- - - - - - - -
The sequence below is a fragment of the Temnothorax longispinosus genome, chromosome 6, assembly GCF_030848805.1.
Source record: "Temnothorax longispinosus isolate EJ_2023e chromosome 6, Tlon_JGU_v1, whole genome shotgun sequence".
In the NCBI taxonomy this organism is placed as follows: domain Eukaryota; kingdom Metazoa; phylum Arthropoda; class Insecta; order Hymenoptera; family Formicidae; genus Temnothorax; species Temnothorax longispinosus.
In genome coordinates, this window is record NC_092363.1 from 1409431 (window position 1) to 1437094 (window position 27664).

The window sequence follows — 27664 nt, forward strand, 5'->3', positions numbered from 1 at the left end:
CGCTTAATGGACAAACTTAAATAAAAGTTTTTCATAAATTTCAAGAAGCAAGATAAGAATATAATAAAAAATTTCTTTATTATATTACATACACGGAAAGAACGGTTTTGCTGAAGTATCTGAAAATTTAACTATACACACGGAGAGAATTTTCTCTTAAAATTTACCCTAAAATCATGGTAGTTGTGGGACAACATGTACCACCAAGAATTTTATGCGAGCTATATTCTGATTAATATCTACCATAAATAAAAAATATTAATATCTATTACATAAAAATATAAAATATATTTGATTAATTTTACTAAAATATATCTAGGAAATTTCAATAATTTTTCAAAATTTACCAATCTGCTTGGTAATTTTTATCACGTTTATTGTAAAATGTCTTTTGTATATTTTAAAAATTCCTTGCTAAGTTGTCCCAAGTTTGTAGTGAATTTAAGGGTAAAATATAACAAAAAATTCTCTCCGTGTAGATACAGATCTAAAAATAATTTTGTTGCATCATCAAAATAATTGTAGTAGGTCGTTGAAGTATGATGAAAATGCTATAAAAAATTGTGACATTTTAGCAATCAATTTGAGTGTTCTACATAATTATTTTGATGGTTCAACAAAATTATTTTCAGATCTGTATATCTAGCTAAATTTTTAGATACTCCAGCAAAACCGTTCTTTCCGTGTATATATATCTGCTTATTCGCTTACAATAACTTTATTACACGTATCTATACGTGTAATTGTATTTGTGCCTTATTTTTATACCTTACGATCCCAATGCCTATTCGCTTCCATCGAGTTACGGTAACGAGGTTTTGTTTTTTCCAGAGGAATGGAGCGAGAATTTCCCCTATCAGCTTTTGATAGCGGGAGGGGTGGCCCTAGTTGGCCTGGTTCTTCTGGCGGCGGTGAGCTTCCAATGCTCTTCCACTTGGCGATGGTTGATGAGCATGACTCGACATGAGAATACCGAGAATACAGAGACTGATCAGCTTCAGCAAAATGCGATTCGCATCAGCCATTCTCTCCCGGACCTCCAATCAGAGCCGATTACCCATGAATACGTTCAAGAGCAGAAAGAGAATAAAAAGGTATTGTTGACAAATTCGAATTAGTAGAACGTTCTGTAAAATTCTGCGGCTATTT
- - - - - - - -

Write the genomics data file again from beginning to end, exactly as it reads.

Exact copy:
The sequence below is a fragment of the Temnothorax longispinosus genome, chromosome 6, assembly GCF_030848805.1.
Source record: "Temnothorax longispinosus isolate EJ_2023e chromosome 6, Tlon_JGU_v1, whole genome shotgun sequence".
In the NCBI taxonomy this organism is placed as follows: domain Eukaryota; kingdom Metazoa; phylum Arthropoda; class Insecta; order Hymenoptera; family Formicidae; genus Temnothorax; species Temnothorax longispinosus.
In genome coordinates, this window is record NC_092363.1 from 1409431 (window position 1) to 1437094 (window position 27664).

The window sequence follows — 27664 nt, forward strand, 5'->3', positions numbered from 1 at the left end:
CGCTTAATGGACAAACTTAAATAAAAGTTTTTCATAAATTTCAAGAAGCAAGATAAGAATATAATAAAAAATTTCTTTATTATATTACATACACGGAAAGAACGGTTTTGCTGAAGTATCTGAAAATTTAACTATACACACGGAGAGAATTTTCTCTTAAAATTTACCCTAAAATCATGGTAGTTGTGGGACAACATGTACCACCAAGAATTTTATGCGAGCTATATTCTGATTAATATCTACCATAAATAAAAAATATTAATATCTATTACATAAAAATATAAAATATATTTGATTAATTTTACTAAAATATATCTAGGAAATTTCAATAATTTTTCAAAATTTACCAATCTGCTTGGTAATTTTTATCACGTTTATTGTAAAATGTCTTTTGTATATTTTAAAAATTCCTTGCTAAGTTGTCCCAAGTTTGTAGTGAATTTAAGGGTAAAATATAACAAAAAATTCTCTCCGTGTAGATACAGATCTAAAAATAATTTTGTTGCATCATCAAAATAATTGTAGTAGGTCGTTGAAGTATGATGAAAATGCTATAAAAAATTGTGACATTTTAGCAATCAATTTGAGTGTTCTACATAATTATTTTGATGGTTCAACAAAATTATTTTCAGATCTGTATATCTAGCTAAATTTTTAGATACTCCAGCAAAACCGTTCTTTCCGTGTATATATATCTGCTTATTCGCTTACAATAACTTTATTACACGTATCTATACGTGTAATTGTATTTGTGCCTTATTTTTATACCTTACGATCCCAATGCCTATTCGCTTCCATCGAGTTACGGTAACGAGGTTTTGTTTTTTCCAGAGGAATGGAGCGAGAATTTCCCCTATCAGCTTTTGATAGCGGGAGGGGTGGCCCTAGTTGGCCTGGTTCTTCTGGCGGCGGTGAGCTTCCAATGCTCTTCCACTTGGCGATGGTTGATGAGCATGACTCGACATGAGAATACCGAGAATACAGAGACTGATCAGCTTCAGCAAAATGCGATTCGCATCAGCCATTCTCTCCCGGACCTCCAATCAGAGCCGATTACCCATGAATACGTTCAAGAGCAGAAAGAGAATAAAAAGGTATTGTTGACAAATTCGAATTAGTAGAACGTTCTGTAAAATTCTGCGGCTATTT